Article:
Science Fair Project Encyclopedia
Toronto Transportation Commission
Before 1953, the Toronto Transit Commission was called Toronto Transportation Commission.
Toronto's first public transportation company was the Williams Omnibus Bus Line and owned by undertaker Burt Williams. The franchise carried passengers in horse-drawn stagecoaches along Yonge Street between the St. Lawrence Market and the Village of Yorkville for sixpence in 1849. The city granted the first franchise for a street railway in 1861 to Alexander Easton under the franchise of Toronto Street Railways (TSR) and Metropolitan Street Railway of Toronto (MSR) in 1885. In 1891, the franchise was passed onto William Mackenzie's Toronto Railway Company for 30 years. Outside of the city there were a number of other operators, including:
Prior to the establishment of the TTC, the City of Toronto operated their own system under the Toronto Civic Railways (TCR). However, the TCR routes were operating in areas not served by the private TRC. In 1920, a Provincial Act created the Toronto Transportation Commission (TTC) and, in 1921, the Commission took over and amalgamated nine existing fare systems within the city limits. Between 1921 and 1953, the TTC added 35 new routes in the city and extended 20 more. It also operated 23 suburban routes on a service-for-cost basis. It abandoned money-losing radial railway line (known as 'interurbans' elsewhere in the continent), North Yonge Railways.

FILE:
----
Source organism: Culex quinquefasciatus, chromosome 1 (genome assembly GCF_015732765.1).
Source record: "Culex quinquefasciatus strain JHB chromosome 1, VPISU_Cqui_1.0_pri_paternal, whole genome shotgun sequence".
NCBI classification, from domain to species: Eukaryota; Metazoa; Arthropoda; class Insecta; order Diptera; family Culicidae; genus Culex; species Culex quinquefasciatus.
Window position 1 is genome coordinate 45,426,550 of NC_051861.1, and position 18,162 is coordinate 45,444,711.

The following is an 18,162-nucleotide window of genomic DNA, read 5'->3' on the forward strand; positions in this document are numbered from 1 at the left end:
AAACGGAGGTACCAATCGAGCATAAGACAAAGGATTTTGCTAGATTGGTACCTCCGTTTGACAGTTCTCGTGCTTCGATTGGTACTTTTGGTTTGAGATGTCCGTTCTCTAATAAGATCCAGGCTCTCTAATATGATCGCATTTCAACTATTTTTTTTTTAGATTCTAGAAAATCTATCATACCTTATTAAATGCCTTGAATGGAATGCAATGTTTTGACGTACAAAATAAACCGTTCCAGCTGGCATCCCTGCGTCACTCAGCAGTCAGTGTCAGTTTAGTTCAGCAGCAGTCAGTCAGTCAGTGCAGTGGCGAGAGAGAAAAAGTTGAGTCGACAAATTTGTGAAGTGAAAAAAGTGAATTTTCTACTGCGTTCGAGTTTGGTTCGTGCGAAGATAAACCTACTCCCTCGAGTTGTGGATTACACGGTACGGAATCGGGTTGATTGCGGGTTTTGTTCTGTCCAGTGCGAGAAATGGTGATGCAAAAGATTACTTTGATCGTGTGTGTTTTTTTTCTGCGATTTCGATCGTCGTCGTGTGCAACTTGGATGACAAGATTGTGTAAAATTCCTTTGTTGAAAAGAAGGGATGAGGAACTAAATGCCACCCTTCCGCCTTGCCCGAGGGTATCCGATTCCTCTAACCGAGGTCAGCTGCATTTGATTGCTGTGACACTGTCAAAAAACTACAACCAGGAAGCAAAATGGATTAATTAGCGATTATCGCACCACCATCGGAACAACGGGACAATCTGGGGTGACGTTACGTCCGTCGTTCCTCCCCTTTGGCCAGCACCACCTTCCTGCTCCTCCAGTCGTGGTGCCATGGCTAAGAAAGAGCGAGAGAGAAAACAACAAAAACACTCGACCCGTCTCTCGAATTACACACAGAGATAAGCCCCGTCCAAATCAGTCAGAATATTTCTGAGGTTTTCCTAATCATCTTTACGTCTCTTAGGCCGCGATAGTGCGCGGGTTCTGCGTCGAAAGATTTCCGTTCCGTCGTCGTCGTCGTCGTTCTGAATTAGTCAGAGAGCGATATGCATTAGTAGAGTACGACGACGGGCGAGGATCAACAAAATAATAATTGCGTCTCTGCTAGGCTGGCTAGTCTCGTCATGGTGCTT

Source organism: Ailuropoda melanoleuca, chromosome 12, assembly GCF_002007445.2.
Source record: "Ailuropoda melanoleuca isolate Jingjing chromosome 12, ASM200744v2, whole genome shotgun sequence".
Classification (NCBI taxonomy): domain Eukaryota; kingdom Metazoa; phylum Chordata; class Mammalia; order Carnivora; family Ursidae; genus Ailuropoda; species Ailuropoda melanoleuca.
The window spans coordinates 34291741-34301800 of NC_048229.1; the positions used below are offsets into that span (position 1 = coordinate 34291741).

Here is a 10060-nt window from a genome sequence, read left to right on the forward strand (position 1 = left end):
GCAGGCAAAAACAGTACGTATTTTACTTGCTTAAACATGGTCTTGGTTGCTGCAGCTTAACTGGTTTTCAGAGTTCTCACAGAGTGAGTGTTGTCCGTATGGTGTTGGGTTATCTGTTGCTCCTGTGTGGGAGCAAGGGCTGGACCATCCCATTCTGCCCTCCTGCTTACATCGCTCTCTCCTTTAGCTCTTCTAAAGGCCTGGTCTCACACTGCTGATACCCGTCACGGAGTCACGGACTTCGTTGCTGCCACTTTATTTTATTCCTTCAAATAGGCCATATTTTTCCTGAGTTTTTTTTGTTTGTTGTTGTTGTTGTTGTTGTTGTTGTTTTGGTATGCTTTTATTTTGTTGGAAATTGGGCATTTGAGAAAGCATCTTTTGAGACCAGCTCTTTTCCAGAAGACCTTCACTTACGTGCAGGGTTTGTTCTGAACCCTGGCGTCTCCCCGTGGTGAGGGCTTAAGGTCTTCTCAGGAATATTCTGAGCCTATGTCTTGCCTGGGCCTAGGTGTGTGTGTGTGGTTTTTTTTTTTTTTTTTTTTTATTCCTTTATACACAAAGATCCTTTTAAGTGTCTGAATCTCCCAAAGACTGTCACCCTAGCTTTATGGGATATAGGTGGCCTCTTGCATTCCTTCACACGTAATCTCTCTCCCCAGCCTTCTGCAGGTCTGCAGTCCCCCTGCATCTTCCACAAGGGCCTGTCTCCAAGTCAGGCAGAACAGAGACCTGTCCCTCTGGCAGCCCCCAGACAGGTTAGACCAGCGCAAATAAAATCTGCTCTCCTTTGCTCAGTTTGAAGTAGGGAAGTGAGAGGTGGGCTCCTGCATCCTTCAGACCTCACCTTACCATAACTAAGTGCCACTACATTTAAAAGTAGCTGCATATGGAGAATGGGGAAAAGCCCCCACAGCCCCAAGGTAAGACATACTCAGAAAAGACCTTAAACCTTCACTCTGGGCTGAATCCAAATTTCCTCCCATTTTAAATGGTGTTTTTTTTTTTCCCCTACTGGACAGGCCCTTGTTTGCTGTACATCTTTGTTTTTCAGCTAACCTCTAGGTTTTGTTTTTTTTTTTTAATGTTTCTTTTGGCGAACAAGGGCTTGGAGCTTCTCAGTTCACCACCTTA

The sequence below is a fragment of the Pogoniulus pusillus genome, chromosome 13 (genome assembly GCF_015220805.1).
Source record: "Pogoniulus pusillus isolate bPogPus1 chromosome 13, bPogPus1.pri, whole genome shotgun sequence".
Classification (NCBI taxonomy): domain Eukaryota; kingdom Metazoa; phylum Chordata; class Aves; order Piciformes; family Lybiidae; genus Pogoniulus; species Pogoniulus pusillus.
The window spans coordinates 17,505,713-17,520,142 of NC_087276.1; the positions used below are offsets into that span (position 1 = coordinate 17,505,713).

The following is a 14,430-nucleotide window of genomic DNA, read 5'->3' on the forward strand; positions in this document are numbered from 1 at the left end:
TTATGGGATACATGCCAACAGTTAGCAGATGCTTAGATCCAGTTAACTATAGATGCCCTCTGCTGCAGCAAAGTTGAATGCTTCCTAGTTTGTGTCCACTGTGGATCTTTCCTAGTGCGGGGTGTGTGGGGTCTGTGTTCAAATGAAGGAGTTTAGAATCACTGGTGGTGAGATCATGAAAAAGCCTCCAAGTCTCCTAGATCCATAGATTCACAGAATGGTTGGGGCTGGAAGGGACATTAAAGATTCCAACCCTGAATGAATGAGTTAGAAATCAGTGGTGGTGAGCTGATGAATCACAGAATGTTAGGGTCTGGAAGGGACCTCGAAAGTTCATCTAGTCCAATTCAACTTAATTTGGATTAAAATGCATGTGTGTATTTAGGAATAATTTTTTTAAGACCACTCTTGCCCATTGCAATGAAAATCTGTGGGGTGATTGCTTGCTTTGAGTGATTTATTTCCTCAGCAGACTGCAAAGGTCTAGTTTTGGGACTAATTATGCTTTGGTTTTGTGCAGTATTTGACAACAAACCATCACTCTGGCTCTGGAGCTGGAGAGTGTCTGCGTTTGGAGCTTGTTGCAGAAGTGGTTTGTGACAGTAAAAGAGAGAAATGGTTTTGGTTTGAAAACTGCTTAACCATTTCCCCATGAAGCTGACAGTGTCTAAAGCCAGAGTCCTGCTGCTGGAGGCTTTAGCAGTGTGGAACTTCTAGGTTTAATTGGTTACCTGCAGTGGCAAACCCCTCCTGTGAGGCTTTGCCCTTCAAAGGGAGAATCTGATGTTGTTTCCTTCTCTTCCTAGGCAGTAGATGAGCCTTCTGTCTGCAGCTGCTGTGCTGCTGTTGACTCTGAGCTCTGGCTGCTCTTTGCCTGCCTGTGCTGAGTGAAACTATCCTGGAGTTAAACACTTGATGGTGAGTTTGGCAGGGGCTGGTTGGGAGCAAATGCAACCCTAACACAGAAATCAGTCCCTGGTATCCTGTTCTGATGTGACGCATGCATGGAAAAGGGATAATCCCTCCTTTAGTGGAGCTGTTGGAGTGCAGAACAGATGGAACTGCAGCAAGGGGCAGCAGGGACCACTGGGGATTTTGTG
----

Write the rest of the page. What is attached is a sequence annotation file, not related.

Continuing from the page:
The Great Depression and the Second World War both placed heavy burdens on the ability of municipalities to finance themselves. During most of the 1930s, municipal governments had to cope with general welfare costs and assistance to the unemployed. The TTC realized that improvements had to be made despite the depression and in 1936 purchased the first of the newly-developed PCC streetcars. The war put an end to the depression and increased migration from rural to urban areas. After the war, municipalities faced the problem of extending services to accommodate the increased population. Ironically, the one municipal service that prospered during the war years was public transit; employers had to stagger work hours in order to avoid overcrowding the streetcars. Toronto continued their program of purchasing PCC cars, running the world's largest fleet, including many obtained second-hand from U.S. cities that abandoned streetcar service.